Toyota Explains How to Install a Roof Rack or Cross Bars on Its Cars

Toyota Explains How to Install a Roof Rack and Cross Bars - Video 1 photo
Photo: screenshot from Youtube
Forgive us for being old and boring, but we like to think cars are supposed to be practical, not a way to show the neighbors you're rich. The days when people would load their wagons to the roof and drive across the country are gone. Nowadays, it's more common to use a roof box for weekend getaways.
Toyota UK needs a pat on the back for putting together DIY videos detailing how you can install a roof rack. Most of the other manufacturers would just tell you to ask the dealer for the install so that they can make extra money.

In both videos below, an Auris model is used. However, the cross bars require the model to have standard rails, which only the station model version offers.

Roof racks offer a convenient and safe way to transport luggage, sports equipment, and other loads. They can also be useful during your monthly trips to Ikea.

If you've never had a rack on your car, the first thing you'll learn from this video is that there's no danger posed to your paint. The system provided by Toyota comes with a clear protective film that tapes onto the car, followed by rubber mounts.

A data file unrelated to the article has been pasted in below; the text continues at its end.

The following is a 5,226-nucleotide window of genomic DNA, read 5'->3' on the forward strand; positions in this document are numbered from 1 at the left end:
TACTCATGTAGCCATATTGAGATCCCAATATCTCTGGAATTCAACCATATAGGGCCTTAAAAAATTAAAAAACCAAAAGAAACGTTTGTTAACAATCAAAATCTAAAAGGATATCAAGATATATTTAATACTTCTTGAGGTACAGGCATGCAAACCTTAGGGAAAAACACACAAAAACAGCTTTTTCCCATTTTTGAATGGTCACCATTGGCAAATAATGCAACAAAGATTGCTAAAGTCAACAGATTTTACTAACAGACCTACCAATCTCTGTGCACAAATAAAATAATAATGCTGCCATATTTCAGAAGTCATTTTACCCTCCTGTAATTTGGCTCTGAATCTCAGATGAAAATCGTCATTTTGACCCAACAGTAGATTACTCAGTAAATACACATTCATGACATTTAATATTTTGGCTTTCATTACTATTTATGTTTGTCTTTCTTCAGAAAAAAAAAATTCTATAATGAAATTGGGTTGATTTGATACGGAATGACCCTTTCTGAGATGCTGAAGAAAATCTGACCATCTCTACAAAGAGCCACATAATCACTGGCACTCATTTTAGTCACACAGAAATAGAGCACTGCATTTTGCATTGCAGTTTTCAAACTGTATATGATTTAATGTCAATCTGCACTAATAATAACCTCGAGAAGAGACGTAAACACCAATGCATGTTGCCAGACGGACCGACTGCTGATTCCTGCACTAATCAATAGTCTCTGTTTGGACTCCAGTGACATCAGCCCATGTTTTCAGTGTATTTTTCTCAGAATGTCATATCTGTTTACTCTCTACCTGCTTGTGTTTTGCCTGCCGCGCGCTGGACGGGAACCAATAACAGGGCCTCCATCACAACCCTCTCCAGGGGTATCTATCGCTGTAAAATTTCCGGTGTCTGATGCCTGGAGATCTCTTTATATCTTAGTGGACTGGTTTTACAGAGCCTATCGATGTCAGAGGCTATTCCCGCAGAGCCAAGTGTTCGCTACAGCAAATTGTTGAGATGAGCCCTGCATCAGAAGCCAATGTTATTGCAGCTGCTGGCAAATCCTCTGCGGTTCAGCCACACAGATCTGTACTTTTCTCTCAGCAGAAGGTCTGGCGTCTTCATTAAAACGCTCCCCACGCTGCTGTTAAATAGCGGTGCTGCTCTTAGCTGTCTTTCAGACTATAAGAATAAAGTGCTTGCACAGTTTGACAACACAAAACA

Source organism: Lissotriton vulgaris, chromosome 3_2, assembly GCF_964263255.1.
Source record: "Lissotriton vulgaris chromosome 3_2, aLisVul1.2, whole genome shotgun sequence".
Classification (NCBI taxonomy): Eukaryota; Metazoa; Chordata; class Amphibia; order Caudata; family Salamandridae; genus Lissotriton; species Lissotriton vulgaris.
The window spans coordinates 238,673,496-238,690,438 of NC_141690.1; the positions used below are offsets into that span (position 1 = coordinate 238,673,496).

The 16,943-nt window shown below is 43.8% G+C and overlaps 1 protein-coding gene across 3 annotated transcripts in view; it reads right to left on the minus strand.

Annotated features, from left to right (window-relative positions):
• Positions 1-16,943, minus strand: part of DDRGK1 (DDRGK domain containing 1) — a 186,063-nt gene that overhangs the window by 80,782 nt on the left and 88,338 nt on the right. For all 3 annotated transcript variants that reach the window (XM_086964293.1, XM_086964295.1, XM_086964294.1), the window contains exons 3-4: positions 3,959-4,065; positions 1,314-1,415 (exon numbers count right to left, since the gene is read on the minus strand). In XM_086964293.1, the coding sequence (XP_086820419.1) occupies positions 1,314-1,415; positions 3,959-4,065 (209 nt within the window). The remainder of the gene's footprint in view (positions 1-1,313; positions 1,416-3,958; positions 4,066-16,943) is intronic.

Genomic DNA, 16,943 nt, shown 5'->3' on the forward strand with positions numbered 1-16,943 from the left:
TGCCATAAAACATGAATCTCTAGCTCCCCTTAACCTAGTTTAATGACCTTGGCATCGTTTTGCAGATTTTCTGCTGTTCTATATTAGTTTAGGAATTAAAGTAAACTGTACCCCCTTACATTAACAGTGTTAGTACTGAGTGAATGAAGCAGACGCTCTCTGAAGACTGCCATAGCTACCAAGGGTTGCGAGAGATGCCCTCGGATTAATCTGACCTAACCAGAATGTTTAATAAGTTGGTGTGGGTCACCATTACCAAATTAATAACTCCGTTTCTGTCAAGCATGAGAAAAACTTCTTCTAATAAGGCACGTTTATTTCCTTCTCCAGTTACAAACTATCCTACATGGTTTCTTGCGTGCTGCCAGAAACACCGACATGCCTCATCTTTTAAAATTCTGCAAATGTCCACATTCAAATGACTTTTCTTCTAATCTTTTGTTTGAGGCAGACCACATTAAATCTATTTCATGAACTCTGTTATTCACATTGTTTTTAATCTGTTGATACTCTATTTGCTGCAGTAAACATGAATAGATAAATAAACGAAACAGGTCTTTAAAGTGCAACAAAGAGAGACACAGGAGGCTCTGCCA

The difference between the rack and cross bars is that the latter clips more easily to the inside of the roof rails. So the next time you see a crossover with silver bits on the roof, you'll know why they are there.

In both cases, the installation is straightforward and easy, but make sure to follow the instructions.

Heavy or large load may change the behavior of the vehicle on the road, so you should never drive faster than 120 km/h with a load on the roof. Another precaution is that after the first 100 km with rack, you should tighten all the nuts and straps. This check needs to be repeated every 1,000 km after that.

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About the author: Mihnea Radu
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Mihnea's favorite cars have already been built, the so-called modern classics from the '80s and '90s. He also loves local car culture from all over the world, so don't be surprised to see him getting excited about weird Japanese imports, low-rider VWs out of Germany, replicas from Russia or LS swaps down in Florida.
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